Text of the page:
By Taylor Dill | OSU Extension Darke County
Wheat throughout the state of Ohio has made a nice turnaround this spring, with many stands looking poor because of a wet fall. After our top dress applications, however, our crop has improved.
Here in Darke County, we are into boot stage or Feekes 10 this week. In this stage, small grains can start to be chopped for hay or silage.
Wheat silage is produced throughout the country from Ohio to Texas, and there are many benefits of having a small grain silage in the rotation.
Wheat can be both a cover crop or a fall pasture if needed and can be successfully grown throughout Ohio. This option provides a provisional forage when hay or silage is running out in the summer.
Adding wheat silage to a grain ration can keep milk production high. And chopping wheat earlier provides a better opportunity for successful double-cropping than taking the plant to grain. The window for chopping small grains is between boot and dough stage.
Pros and cons
There are pros and cons of cutting silages at different timings. Once we achieve boot stage, the crude there is still about 20% crude protein, which continues to decline rapidly after early heading, while NDF at boot stage continues to increase from 52% to 68% into late heading but declines back down to 60 in the milk stage.
Continuing to let the plant grow to dough stages also lets the crop produce more tons/acre, but as wheat gets into late heading, the net energy lactation decreases to 46 therms from the 76 therms available at boot stage.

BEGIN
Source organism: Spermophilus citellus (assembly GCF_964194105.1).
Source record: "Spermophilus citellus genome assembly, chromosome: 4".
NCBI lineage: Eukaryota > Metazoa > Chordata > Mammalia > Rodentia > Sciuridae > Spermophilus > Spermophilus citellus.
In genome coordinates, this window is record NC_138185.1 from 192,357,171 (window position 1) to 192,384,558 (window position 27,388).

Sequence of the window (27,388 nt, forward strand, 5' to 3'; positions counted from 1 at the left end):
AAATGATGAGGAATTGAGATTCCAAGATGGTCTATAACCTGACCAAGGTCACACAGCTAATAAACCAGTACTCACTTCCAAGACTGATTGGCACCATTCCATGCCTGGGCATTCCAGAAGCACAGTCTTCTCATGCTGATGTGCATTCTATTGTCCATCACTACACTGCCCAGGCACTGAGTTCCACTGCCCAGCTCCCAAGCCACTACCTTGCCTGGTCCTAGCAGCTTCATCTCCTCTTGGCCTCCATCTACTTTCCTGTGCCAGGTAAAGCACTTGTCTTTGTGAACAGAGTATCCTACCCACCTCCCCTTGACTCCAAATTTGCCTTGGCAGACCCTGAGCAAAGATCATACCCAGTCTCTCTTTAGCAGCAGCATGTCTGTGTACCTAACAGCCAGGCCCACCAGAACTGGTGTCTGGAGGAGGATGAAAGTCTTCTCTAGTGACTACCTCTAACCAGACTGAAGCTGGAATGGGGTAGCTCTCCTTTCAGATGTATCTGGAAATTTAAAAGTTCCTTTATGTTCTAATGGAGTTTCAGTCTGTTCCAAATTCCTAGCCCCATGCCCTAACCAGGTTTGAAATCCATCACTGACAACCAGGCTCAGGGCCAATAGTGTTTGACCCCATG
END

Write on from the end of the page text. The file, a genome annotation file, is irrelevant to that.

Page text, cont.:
As the plant ages, it loses protein and net energy lactation but increases in tons/acre and NDF. So, when do we chop our small grains for hay? This depends on the animal you are feeding.
For lactating dairy cattle, chopping at boot stage and up to early head is best. The nutrient value at this timing is comparable to corn silage and improved energy content in comparisons to many other hays. These stages contain 68-76 therms per 100 pounds and a crude protein between 15% and 21%.
Wheat silage is a competitive option for lactating dairy cattle at these stages. If you are feeding heifers, then cutting between heading and milk stages would be sufficient and milk to dough stage for dry cow feeds.
According to research done in Nebraska, at late boot stage, wheat could accrue 12 tons/acre at 18% protein and 69% total digestible nutrients and at dough stage/early grain fill, wheat produced 20 tons/acre at 10% protein and 60% total digestible nutrients.
Some arguments can be made for cutting at later stages, such as an increased tonnage, but also the moisture content. Cutting at the dough stage can leave the plant at about 76-78% moisture and can lose 5% after windrowing and transportation. The moisture needed for packing is between 70-72%.
When the moisture content is below 67%, the silage is too fluffy, and above 72%, it will be prone to oxidizing; above 78%, nutrient losses can occur as the moisture drains from the pile.
Therefore, when cutting at earlier stages, being aware of the moisture is important for proper ensiling. Harvesting quickly is also integral for preserving the quality of the silage.
If your goal is a high quality silage, cutting at boot stage will give the highest quality, but if tonnage is your goal, consider waiting until milk or soft dough stage.
(Taylor Dill is an agriculture and natural resources educator with OSU Extension Darke County who can be reached at firstname.lastname@example.org or 937-548-5215.)
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